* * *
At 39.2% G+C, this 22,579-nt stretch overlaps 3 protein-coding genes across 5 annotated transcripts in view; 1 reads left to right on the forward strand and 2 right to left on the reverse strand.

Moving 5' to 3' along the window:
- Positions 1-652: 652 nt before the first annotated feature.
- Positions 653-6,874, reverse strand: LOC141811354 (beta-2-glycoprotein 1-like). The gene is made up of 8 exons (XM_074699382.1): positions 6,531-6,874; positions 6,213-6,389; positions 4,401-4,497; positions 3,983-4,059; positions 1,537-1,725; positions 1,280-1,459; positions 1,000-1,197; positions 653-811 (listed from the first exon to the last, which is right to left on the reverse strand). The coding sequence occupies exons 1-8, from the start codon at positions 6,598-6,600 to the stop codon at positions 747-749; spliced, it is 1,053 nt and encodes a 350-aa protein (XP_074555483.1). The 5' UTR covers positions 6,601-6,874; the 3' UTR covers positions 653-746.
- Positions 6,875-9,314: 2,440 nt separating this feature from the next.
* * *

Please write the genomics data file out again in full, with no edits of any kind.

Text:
At 39.2% G+C, this 22,579-nt stretch overlaps 3 protein-coding genes across 5 annotated transcripts in view; 1 reads left to right on the forward strand and 2 right to left on the reverse strand.

Moving 5' to 3' along the window:
- Positions 1-652: 652 nt before the first annotated feature.
- Positions 653-6,874, reverse strand: LOC141811354 (beta-2-glycoprotein 1-like). The gene is made up of 8 exons (XM_074699382.1): positions 6,531-6,874; positions 6,213-6,389; positions 4,401-4,497; positions 3,983-4,059; positions 1,537-1,725; positions 1,280-1,459; positions 1,000-1,197; positions 653-811 (listed from the first exon to the last, which is right to left on the reverse strand). The coding sequence occupies exons 1-8, from the start codon at positions 6,598-6,600 to the stop codon at positions 747-749; spliced, it is 1,053 nt and encodes a 350-aa protein (XP_074555483.1). The 5' UTR covers positions 6,601-6,874; the 3' UTR covers positions 653-746.
- Positions 6,875-9,314: 2,440 nt separating this feature from the next.